A History of Perfume and Bottles
A History of Perfume and Bottles
Some of the oldest testimonials of perfume use go back to Mesopotamia. The ancient Egyptians used scents lavishly, especially in religious rites; they scented bandages to embalm their dead, as a symbol of eternity. Once they had learned to blow glass, they used it largely for perfume vessels.
The Hebrews learned about perfumes from the Egyptians. The Bible speaks much about them, whether it be oil for anointing, herbs or incense... The Three Wise Men, Melchior, Gaspard and Balthazar, brought Jesus gold, frankincense and myrrh, the latter two valued as much as gold.
The word perfume is taken from the Latin word per fumum, which translated means through smoke. The Romans, who thought perfumes were aphrodisiacs, used not only molded glass bottles but also blown glass, after its invention at the end of the 1st century BC by Syrian glassmakers. The fashion for perfume declined somewhat with the beginning of Christianity, coinciding with the deterioration of glassmaking.
The Byzantine empire, in the East, heir of Rome, developed perfume art into a very important industry. It had the advantage of closer access to the raw materials and it exported this art to Arabia. Mohammed was a lover of perfume and in the Coran is promised a perfumed paradise to the believers. The Arabs were great experts in perfumery who knew how to assimilate and to perfect the knowledge of previous cultures, adding new techniques. They extended the use of the Water of Roses, of musk and civet, which became the predominant aromas during all of the Middle Ages. Those who returned from the crusades introduced perfumes to the West.
Perfumes thus came down through the centuries, alternately or
simultaneously mystical, medical or esthetic. With the prudery of Christianity
Venice and Florence were the capitals of perfumes during the Renaissance. The formulas of olden compositions were recovered and perfumery returned in force to Europe. The Médicis and the members of the Venetian Duce’s courts were all perfumed. When Catherine of Medicis, left Italy for France to marry King Henri II, she took, between her retinue a perfumer who opened with great success a perfume store in Paris.
France became an empire of perfume. At first it was the glovers that imported perfumed gloves from Spain, who brought perfume to the leather industry in France. The city of Grasse used natural essences to diffuse the ill smell of tanned leather and created the gild of the glove perfumers.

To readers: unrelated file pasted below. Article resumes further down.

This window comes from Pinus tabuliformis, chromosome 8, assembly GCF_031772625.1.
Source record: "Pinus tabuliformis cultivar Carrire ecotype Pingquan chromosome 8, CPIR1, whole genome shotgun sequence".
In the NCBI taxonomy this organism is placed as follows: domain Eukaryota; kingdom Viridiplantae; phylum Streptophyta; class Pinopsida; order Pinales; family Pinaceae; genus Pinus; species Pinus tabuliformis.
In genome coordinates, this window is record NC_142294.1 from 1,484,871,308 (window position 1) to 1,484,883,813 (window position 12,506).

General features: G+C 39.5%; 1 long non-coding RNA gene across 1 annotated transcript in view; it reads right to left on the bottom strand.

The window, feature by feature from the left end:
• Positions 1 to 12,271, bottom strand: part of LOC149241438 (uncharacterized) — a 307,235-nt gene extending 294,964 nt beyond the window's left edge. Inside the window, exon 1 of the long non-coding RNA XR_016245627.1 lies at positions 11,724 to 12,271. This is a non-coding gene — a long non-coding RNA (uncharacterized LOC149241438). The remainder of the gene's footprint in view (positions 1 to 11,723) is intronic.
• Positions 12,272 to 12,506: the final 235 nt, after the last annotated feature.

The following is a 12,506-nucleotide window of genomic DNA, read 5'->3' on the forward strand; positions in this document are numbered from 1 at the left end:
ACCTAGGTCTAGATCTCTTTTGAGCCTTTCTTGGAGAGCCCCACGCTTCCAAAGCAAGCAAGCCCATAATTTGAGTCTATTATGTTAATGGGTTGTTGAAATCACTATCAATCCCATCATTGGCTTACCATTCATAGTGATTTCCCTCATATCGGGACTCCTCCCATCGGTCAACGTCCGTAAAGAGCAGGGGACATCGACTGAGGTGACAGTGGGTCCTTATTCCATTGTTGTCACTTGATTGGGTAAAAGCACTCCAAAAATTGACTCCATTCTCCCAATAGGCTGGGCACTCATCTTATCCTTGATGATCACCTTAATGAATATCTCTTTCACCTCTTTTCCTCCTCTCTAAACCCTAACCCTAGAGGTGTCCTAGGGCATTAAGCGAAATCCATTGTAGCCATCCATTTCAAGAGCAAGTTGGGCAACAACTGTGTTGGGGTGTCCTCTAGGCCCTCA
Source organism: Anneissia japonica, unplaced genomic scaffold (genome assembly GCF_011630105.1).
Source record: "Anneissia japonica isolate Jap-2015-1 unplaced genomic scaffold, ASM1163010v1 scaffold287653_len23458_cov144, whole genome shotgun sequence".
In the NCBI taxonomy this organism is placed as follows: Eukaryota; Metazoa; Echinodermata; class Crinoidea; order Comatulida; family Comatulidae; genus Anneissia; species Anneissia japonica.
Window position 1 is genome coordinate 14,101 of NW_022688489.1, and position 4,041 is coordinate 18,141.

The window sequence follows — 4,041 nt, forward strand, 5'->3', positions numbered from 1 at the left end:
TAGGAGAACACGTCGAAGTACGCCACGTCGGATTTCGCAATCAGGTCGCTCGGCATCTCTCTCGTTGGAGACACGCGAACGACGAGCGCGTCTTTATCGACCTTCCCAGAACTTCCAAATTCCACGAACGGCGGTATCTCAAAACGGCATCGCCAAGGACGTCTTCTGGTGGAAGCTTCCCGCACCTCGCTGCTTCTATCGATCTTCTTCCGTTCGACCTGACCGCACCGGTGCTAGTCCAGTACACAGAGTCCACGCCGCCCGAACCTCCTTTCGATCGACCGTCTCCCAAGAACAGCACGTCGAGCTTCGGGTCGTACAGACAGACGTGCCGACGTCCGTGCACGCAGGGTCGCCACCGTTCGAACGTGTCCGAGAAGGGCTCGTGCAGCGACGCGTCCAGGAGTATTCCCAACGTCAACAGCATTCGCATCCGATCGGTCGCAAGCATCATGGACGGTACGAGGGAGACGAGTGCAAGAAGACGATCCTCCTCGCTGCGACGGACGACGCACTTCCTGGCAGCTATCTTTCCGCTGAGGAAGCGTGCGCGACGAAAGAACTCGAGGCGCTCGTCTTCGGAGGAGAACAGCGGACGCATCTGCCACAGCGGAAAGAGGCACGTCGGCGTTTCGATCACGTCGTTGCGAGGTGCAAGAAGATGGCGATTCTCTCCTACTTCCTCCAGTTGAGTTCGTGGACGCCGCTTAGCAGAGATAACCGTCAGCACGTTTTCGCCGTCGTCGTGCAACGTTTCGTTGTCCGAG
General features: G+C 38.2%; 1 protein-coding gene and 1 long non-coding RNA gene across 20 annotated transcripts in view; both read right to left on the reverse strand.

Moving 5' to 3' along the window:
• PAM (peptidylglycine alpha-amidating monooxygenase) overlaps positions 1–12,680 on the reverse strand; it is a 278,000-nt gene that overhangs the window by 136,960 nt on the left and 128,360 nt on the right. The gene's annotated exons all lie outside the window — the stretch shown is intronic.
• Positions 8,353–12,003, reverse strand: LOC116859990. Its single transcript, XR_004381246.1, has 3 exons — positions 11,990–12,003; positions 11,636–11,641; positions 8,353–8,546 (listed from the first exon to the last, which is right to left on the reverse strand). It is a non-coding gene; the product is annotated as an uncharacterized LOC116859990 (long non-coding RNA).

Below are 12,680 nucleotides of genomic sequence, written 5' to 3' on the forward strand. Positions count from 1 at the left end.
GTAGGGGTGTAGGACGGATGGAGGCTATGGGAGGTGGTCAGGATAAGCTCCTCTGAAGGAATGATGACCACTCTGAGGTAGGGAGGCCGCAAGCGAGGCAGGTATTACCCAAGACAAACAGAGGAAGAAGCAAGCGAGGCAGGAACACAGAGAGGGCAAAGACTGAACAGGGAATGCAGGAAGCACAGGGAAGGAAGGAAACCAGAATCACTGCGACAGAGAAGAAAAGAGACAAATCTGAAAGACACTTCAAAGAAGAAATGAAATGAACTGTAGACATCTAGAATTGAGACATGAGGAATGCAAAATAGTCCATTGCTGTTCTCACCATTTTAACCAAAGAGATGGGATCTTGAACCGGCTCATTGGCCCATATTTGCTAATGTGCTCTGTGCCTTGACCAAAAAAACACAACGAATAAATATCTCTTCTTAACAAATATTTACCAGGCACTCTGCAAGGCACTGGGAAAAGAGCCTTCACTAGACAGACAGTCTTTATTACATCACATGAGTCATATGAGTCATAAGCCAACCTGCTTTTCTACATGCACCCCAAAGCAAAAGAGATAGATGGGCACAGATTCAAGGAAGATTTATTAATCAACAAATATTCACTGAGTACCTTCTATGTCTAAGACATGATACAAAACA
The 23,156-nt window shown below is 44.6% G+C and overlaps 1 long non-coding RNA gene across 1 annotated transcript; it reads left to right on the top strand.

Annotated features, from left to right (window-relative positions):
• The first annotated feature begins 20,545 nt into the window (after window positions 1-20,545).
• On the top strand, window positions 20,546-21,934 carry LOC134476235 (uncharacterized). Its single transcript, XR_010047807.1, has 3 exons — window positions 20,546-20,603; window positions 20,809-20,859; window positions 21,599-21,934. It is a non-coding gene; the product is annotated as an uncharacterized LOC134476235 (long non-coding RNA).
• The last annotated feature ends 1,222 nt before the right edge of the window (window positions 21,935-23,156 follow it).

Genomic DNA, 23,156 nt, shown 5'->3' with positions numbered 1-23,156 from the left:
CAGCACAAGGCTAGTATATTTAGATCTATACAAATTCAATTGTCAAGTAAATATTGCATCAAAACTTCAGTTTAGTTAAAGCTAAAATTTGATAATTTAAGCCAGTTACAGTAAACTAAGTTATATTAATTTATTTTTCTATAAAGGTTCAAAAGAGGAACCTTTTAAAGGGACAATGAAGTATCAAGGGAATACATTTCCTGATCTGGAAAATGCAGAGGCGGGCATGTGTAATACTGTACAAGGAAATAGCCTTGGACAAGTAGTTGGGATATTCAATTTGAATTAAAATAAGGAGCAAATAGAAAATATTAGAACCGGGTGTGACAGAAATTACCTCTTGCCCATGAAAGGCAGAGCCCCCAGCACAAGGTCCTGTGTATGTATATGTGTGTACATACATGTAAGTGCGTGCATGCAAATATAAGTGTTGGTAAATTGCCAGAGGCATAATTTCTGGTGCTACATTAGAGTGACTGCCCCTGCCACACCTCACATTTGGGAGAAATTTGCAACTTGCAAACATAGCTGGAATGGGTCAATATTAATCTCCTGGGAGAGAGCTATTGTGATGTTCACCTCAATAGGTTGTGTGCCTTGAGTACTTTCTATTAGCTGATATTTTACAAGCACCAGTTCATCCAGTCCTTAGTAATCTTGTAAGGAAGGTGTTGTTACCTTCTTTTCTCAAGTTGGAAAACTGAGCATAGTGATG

The French king’s
courts, particularly those of Luis XIV and Luis XV became great perfume
consumers. Despite their elegant dresses, powdered wigs and fantastic festivities,
In the 16th,
17th, and particularly the 18th centuries, the scent bottle assumed varied and
elaborate forms: they were made in gold, silver, copper, glass, porcelain,
enamel, or any combination of these materials. 18th-century porcelain perfume
bottles were shaped like cats, birds, clowns, and the like; and the varied
subject matter of painted enamel bottles included pastoral scenes,
During the French revolution the perfume market became paralyzed, but with the ascent of Napoleon, a great lover of perfume, the industry thrived once again.
By the 19th century classical designs,
such as those created by the English pottery ware maker Josiah
Wedgwood, came into fashion. Victorians favored silver topped
glass bottles. One of the most collected Victorian bottles is the dual-purpose
At the turn
of the 20th century the perfume industry began to introduce pre-packaged scents
for women to buy directly over the counter. Perfumeries commissioned glass
In addition to Coty, some of the best known names of perfume that are in Lalique bottles include Nina Ricci and Estee Lauder.
There are other leading glass manufacturers
that created amazing innovative bottles to house ladies scents. One of their
most recognized designs was for French Perfume house “Guerlain”. The bottle has
an inverted heart shaped stopper and displays the “Guerlain Paris” label on the
front. “L’Heure Bleue” was the first scent to be launched by Guerlain in this
bottle in 1912.
As with any female fashion collectables such as handbags or jewelry, perfume bottles really came into their own in the 1920’s. Women became more aware of their looks embracing the Jazz Age with vibrant colors, short skirts and even shorter hair.
Coco Chanel launched her signature scent “No.5” in 1921. Ernest Beaux created Chanel No. 5 for Coco, it was an instant success and today remains the best selling perfume in the world. The perfume contained synthetics, which was a dramatic change from the floral fragrances of the day. The bottle is very stylish and chic epitomizing the era that it was launched in. It especially appealed to those who couldn’t afford to buy the Chanel clothing range.
Many designer houses since have encouraged women to complement their looks with classy scents in stylish bottles. Perfumes never cease to capture dreams and most women possess at least one.
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